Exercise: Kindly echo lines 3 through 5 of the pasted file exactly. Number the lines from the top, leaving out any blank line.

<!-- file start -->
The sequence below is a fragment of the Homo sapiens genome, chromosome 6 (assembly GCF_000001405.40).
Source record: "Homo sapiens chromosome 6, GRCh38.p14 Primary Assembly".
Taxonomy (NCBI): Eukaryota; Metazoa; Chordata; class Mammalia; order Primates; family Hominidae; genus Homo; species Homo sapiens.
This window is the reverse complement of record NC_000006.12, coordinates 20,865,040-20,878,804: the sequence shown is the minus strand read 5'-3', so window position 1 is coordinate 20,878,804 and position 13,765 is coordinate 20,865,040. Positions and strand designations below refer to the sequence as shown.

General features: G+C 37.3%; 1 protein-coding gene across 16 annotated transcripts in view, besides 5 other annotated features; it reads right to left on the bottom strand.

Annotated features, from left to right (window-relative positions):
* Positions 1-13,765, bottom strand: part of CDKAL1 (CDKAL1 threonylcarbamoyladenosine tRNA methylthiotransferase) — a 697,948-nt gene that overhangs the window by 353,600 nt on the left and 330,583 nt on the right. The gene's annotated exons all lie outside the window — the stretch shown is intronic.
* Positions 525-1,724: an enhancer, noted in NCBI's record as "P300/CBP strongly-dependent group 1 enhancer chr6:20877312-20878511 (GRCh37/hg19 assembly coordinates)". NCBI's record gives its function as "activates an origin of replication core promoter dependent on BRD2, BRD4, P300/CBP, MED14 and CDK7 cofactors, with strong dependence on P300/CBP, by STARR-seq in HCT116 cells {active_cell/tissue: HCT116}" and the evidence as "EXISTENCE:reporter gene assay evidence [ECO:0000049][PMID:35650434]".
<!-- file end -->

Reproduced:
Taxonomy (NCBI): Eukaryota; Metazoa; Chordata; class Mammalia; order Primates; family Hominidae; genus Homo; species Homo sapiens.
This window is the reverse complement of record NC_000006.12, coordinates 20,865,040-20,878,804: the sequence shown is the minus strand read 5'-3', so window position 1 is coordinate 20,878,804 and position 13,765 is coordinate 20,865,040. Positions and strand designations below refer to the sequence as shown.

General features: G+C 37.3%; 1 protein-coding gene across 16 annotated transcripts in view, besides 5 other annotated features; it reads right to left on the bottom strand.